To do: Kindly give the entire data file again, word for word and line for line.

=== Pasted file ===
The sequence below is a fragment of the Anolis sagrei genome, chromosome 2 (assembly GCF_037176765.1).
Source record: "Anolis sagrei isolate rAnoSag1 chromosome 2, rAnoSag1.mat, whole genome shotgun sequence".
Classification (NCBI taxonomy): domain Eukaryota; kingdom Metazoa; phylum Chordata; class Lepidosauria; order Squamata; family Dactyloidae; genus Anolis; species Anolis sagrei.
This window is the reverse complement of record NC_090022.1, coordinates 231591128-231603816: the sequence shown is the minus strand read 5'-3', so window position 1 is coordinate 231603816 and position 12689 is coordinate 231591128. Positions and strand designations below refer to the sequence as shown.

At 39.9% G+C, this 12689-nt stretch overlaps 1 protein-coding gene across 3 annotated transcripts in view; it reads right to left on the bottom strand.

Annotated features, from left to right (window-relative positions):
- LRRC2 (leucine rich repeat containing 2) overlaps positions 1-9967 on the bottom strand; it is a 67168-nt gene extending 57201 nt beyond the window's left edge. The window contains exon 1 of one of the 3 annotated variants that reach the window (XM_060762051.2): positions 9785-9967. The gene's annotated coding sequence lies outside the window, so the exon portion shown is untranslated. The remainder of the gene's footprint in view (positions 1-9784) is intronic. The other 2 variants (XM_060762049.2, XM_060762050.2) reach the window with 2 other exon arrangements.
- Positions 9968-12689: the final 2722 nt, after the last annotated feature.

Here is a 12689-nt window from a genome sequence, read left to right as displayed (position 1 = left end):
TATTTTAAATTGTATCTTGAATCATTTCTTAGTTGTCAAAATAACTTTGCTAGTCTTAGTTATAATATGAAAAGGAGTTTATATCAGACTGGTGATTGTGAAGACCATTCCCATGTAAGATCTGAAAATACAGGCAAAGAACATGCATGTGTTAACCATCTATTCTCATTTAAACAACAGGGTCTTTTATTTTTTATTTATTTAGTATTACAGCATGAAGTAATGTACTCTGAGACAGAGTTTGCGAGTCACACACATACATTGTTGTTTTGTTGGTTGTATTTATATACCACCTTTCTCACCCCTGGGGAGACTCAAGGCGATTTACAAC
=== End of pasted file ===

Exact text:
The sequence below is a fragment of the Anolis sagrei genome, chromosome 2 (assembly GCF_037176765.1).
Source record: "Anolis sagrei isolate rAnoSag1 chromosome 2, rAnoSag1.mat, whole genome shotgun sequence".
Classification (NCBI taxonomy): domain Eukaryota; kingdom Metazoa; phylum Chordata; class Lepidosauria; order Squamata; family Dactyloidae; genus Anolis; species Anolis sagrei.
This window is the reverse complement of record NC_090022.1, coordinates 231591128-231603816: the sequence shown is the minus strand read 5'-3', so window position 1 is coordinate 231603816 and position 12689 is coordinate 231591128. Positions and strand designations below refer to the sequence as shown.

At 39.9% G+C, this 12689-nt stretch overlaps 1 protein-coding gene across 3 annotated transcripts in view; it reads right to left on the bottom strand.

Annotated features, from left to right (window-relative positions):
- LRRC2 (leucine rich repeat containing 2) overlaps positions 1-9967 on the bottom strand; it is a 67168-nt gene extending 57201 nt beyond the window's left edge. The window contains exon 1 of one of the 3 annotated variants that reach the window (XM_060762051.2): positions 9785-9967. The gene's annotated coding sequence lies outside the window, so the exon portion shown is untranslated. The remainder of the gene's footprint in view (positions 1-9784) is intronic. The other 2 variants (XM_060762049.2, XM_060762050.2) reach the window with 2 other exon arrangements.
- Positions 9968-12689: the final 2722 nt, after the last annotated feature.

Here is a 12689-nt window from a genome sequence, read left to right as displayed (position 1 = left end):
TATTTTAAATTGTATCTTGAATCATTTCTTAGTTGTCAAAATAACTTTGCTAGTCTTAGTTATAATATGAAAAGGAGTTTATATCAGACTGGTGATTGTGAAGACCATTCCCATGTAAGATCTGAAAATACAGGCAAAGAACATGCATGTGTTAACCATCTATTCTCATTTAAACAACAGGGTCTTTTATTTTTTATTTATTTAGTATTACAGCATGAAGTAATGTACTCTGAGACAGAGTTTGCGAGTCACACACATACATTGTTGTTTTGTTGGTTGTATTTATATACCACCTTTCTCACCCCTGGGGAGACTCAAGGCGATTTACAAC